The process looked similar to stretching the mouth of a balloon over the open end of a hollow tube, then holding the balloon's closed end between your fingers and lowering it as you pour water over the balloon to force it down into the tube.
When the process was complete, what was originally the outside of the tube was facing inside and filled with water, while what was originally the inside of the tube was facing outward and pressed tightly against the inside of the pipe.
Says Shiley, "You can use either water pressure or air pressure to invert and install CIPP. The choice depends on the jobsite conditions and the diameter and length of the installation."
"On this job," he continued, "we chose to use water partly because of the long length of CIPP we were installing. But the major factor was the amount of ground water infiltrating the host pipe. Using water pressure to install the CIPP counteracts the pressure of the ground water to provide a better fit."
Curing the resin requires about eight hours of continuous 185-degree Fahrenheit heat.
On this section of the Anderson Street job, that meant heating the nearly 25,000 gallons of water that filled the pipe to 185 degrees, then holding that temperature for eight hours.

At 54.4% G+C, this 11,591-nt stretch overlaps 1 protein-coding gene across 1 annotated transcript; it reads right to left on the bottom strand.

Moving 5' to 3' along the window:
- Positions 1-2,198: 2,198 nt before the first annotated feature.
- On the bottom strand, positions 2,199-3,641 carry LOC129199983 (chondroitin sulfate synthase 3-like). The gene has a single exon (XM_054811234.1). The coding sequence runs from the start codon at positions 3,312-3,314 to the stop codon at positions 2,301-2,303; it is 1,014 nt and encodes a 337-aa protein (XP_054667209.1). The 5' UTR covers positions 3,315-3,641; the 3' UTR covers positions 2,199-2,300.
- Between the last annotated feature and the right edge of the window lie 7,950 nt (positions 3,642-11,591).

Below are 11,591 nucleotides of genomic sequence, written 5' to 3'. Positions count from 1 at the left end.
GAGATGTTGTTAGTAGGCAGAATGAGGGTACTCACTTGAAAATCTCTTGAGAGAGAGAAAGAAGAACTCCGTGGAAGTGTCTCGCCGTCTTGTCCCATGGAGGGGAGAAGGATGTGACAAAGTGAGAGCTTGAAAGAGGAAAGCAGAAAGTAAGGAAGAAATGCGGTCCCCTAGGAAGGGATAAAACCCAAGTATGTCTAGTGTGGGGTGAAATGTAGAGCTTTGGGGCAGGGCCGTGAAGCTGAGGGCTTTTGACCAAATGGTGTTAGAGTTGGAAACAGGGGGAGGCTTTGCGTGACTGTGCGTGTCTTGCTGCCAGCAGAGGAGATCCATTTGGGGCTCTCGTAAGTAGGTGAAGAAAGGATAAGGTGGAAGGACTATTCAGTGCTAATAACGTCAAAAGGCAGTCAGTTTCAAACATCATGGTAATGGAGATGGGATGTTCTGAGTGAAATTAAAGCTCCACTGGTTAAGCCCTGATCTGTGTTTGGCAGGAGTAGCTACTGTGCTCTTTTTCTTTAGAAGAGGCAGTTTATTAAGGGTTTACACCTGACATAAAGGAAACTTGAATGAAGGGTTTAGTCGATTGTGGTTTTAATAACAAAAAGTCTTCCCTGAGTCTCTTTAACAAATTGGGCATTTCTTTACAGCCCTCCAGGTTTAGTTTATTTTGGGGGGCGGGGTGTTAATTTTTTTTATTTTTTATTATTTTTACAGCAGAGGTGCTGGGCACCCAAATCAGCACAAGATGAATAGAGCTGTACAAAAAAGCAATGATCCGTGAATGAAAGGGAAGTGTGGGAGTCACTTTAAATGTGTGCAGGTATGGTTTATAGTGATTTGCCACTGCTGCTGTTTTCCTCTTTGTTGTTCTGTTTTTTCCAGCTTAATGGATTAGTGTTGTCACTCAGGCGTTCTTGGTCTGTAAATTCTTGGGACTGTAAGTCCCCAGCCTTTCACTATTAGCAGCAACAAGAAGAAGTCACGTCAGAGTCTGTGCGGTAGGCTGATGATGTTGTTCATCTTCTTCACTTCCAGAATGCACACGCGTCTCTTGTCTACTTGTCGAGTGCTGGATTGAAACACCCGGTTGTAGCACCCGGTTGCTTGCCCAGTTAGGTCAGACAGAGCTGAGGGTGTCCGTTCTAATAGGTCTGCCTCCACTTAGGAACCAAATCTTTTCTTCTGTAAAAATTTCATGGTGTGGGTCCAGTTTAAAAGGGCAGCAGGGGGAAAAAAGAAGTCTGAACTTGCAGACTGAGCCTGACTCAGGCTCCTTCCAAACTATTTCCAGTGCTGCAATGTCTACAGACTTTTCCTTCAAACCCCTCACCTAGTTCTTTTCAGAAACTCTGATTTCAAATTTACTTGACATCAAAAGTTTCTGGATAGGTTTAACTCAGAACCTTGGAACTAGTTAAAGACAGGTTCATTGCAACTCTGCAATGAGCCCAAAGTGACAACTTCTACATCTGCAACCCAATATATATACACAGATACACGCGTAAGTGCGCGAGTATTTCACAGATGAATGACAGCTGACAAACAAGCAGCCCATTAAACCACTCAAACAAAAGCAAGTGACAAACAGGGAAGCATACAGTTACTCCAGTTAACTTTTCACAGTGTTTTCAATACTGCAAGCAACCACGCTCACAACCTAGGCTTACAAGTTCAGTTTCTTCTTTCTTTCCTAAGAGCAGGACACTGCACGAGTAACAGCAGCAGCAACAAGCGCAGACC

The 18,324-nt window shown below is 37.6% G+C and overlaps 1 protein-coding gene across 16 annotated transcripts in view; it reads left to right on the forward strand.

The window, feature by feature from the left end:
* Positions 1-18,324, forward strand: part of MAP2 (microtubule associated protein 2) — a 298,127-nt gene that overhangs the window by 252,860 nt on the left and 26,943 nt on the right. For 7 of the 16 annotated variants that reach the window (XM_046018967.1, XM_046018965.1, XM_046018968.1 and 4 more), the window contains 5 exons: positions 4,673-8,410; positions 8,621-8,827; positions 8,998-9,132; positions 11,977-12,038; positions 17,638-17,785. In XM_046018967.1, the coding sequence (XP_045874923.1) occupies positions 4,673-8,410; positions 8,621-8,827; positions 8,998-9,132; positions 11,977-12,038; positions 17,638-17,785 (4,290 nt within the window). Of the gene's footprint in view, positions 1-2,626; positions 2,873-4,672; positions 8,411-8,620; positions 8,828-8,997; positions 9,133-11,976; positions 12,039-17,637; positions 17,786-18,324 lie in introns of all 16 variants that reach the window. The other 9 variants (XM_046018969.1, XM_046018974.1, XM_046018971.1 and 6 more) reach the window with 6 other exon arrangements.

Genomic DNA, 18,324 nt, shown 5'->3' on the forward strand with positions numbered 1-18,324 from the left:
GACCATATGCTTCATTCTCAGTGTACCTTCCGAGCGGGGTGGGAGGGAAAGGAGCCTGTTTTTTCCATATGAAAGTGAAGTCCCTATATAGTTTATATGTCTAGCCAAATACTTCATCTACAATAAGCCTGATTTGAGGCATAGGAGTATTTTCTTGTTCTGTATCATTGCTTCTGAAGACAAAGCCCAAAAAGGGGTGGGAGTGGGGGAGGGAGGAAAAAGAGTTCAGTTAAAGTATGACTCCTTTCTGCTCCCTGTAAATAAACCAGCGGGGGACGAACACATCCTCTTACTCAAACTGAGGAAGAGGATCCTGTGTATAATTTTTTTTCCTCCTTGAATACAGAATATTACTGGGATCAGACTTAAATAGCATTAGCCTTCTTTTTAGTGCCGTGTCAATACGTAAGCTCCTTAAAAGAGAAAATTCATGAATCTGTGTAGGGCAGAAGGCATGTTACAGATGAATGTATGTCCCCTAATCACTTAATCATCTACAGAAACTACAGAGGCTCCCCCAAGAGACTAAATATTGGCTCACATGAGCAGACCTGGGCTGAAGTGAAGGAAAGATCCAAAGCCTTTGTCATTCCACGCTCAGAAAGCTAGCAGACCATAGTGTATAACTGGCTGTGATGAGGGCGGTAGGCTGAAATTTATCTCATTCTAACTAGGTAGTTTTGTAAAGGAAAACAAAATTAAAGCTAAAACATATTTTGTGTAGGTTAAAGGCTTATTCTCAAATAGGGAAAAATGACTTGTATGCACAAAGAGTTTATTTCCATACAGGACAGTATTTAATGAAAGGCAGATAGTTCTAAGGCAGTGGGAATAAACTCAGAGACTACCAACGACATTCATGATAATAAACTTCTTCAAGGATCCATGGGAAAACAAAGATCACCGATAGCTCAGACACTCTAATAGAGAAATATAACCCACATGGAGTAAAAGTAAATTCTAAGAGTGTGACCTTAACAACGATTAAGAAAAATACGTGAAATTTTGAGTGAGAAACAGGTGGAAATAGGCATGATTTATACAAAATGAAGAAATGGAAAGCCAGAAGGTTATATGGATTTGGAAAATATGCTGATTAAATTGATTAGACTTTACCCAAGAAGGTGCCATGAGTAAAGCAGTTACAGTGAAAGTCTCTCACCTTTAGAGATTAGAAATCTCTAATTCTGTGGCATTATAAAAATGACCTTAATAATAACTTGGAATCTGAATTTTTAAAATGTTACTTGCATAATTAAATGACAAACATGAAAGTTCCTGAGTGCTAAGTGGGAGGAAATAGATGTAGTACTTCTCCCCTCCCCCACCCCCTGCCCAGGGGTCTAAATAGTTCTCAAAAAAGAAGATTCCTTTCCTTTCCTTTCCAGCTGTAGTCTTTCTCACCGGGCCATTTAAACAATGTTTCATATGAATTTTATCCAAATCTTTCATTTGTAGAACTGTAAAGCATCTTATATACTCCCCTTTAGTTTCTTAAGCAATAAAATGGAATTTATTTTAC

To do it, Terra relied on its 8-million-BTU boiler truck to heat up and circulate the water. Even with that powerful heater, it took 14 hours to reach the 185-degree mark and 22 hours overall to complete the curing process.
When curing was complete, Terra let the water cool, then emptied it into a sanitary sewer. Crew members then used handheld reciprocating saws to cut out entry holes in the manholes.
There were no laterals connecting to this section of sewer. If there had been, the remote-controlled robot would have been equipped with a router bit to cut holes where they connected.
After a final robotic video inspection, the section was put back into service, and Terra's crew moved down the line to start over again on the next length.
Although the CIPP narrows the overall diameter of the pipe by a fraction of an inch, Shiley says the CIPP surface is so smooth that flow through the sewer actually increases from the installation.
Says Shiley, "I've worked with CIPP for more than 15 years now, and the techniques keep advancing, the materials keep getting better, and the practice is becoming more accepted all the time. It's not the answer for every job, but in the right situations it delivers a great result while really saving time and cost over traditional methods."